Gronkowski's "Summer of Gronk" has indirectly become one of his streams of income. The tight end makes appearances for magazines and sponsors. Because of his earnings from branding and endorsements, he didn't touch his NFL salary during the early years of his career.
Gronk was one of three players who were the topics of discussion during the symposium. Dak Prescott and Odell Beckham were also used as examples of players who have been able to generate additional income from endorsements. Beckham, in particular, has been in the spotlight off the football field. He's appeared on the cover of Madden, and just signed a deal with NIke which is reportedly worth $25 million over five years with upwards of $48 million over eight years. His deal, which is a record for an NFL player, will pay him more than his contract with the Giants.
“A lot of people talk to the players about, ‘You should be careful with your money and you should treat your family this way and you should treat your girlfriend or your wife.’ Which is fine. I think that’s valuable,” Nassar said, via The Globe. “But we don’t often give them a chance to answer the question: How do you see yourself as a brand? Because Gronk, Odell, none of those guys accidentally ended up where they are from a branding and marketing standpoint.”
Tom Brady delivered a video message last week at the funeral of Navy SEAL Kyle Milliken, a Maine native and former UConn track athlete killed in Somalia on May 5.
Bill Speros of The Boston Herald, in a column this Memorial Day weekend, wrote about Milliken and Brady's message.
Milliken ran track at Cheverus High School in Falmouth, Maine, and at UConn, where he graduated in 2001. Milliken lived in Virginia Beach, Va., with his wife, Erin, and two children. He other Navy SEALs participated in a training exercise at Gillette Stadium in 2011 where he met and posed for pictures with Brady.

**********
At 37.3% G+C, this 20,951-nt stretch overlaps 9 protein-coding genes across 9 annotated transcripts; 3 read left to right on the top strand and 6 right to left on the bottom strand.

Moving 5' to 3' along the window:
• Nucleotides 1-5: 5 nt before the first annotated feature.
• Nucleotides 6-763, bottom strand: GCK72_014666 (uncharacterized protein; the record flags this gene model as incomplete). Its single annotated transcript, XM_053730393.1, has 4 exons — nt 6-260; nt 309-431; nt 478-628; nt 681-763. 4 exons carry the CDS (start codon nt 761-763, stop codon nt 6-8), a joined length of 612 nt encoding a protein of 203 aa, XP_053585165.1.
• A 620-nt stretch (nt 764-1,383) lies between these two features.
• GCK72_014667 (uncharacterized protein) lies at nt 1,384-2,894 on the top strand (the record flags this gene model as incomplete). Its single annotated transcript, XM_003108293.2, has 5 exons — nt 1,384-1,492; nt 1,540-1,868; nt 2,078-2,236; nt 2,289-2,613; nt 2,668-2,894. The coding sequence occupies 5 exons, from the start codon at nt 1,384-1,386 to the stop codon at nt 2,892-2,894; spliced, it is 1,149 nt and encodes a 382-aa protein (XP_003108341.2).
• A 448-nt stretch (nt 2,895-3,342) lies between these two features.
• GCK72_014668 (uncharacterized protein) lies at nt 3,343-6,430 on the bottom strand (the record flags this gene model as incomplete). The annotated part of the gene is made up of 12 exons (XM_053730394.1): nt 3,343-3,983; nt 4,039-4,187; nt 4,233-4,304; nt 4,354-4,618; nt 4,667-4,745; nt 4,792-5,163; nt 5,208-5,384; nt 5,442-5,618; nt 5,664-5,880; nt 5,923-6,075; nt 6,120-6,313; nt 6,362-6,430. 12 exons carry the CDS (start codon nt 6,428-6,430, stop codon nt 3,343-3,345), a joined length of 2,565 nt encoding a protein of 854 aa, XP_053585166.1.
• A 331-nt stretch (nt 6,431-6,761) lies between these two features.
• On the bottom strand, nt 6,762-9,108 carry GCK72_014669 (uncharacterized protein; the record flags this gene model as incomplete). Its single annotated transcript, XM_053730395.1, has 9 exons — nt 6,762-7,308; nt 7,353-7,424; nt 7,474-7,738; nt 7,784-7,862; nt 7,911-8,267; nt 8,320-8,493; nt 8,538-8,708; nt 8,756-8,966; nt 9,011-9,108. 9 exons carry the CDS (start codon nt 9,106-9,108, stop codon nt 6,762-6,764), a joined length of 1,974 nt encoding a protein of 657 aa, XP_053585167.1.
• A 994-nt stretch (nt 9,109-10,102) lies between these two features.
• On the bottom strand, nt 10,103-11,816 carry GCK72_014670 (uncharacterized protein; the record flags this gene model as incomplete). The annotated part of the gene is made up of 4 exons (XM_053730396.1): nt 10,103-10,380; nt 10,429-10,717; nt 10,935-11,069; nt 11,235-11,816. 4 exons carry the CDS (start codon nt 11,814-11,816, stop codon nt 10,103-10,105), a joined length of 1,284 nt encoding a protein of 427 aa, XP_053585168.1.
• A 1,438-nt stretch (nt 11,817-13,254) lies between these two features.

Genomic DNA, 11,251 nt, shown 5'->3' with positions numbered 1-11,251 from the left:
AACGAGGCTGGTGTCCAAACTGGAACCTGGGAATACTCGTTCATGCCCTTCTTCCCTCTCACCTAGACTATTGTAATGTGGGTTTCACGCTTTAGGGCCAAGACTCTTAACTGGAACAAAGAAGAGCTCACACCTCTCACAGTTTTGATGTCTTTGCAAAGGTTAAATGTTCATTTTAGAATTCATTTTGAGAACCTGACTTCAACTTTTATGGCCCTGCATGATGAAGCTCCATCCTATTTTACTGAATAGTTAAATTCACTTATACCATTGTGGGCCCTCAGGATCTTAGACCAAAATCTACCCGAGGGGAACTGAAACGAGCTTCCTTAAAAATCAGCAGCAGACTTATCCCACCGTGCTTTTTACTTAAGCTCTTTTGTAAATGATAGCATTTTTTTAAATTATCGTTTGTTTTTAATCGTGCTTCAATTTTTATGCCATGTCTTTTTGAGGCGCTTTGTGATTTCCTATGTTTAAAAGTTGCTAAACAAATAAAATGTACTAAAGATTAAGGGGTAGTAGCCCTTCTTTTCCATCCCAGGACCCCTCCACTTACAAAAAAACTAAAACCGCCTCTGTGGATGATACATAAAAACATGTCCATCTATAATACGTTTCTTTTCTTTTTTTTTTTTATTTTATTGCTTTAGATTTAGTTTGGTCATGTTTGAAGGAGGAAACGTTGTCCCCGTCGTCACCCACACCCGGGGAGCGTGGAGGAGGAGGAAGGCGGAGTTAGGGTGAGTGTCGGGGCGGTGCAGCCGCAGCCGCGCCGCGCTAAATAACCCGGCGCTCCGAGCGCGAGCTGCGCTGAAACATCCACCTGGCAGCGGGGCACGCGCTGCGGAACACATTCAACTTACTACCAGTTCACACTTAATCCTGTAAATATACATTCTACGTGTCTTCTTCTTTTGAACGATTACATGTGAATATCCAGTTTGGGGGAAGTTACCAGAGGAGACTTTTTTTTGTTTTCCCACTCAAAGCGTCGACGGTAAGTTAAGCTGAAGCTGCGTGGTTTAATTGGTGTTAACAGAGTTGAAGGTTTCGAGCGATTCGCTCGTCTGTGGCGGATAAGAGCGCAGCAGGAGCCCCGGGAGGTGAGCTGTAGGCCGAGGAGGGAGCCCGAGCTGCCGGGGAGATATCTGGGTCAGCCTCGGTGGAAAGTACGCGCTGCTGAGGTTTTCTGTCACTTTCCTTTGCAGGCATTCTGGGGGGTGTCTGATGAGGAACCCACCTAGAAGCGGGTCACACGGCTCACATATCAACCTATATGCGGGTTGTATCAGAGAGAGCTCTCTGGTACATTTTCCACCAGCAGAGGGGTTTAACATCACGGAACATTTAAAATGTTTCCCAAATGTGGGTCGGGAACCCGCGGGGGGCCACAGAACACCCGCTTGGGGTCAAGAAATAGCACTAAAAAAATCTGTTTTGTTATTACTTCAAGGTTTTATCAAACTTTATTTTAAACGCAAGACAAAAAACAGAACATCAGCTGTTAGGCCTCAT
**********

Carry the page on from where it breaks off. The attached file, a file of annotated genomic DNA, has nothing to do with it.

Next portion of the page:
Speros wrote that at Milliken’s funeral in Virginia Beach, Va., Brady's video offered condolences and thanked Milliken’s family for its sacrifice and spoke of how Milliken was considered a “glue guy” by UConn track coach Greg Roy.
Milliken had served in Iraq and Afghanistan, earning four Bronze Star Medals and was based in Virginia since 2004. He was killed in a nighttime firefight with Al-Shabaab militants near Barij, about 40 miles from the Somali capital of Mogadishu. He was 38.
The Pentagon said Milliken was the first American serviceman killed in combat in Somalia since the "Black Hawk Down" battle that killed 18 Americans in 1993.
In a statement to the Herald, Patriots owner Robert Kraft said: “It was an honor to host Kyle and his team for an exercise at Gillette Stadium in 2011. It gave new meaning to the stadium being known as home of the Patriots. We were deeply saddened to hear of Kyle’s death earlier this month.
“As Memorial Day weekend approaches, we are reminded of the sacrifices made by patriots like Kyle and so many others who have made the ultimate sacrifice to defend and protect our rights as Americans. Our thoughts, prayers and heartfelt appreciation are extended to the Milliken family and the many families who will be remembering lives lost this Memorial Day weekend.”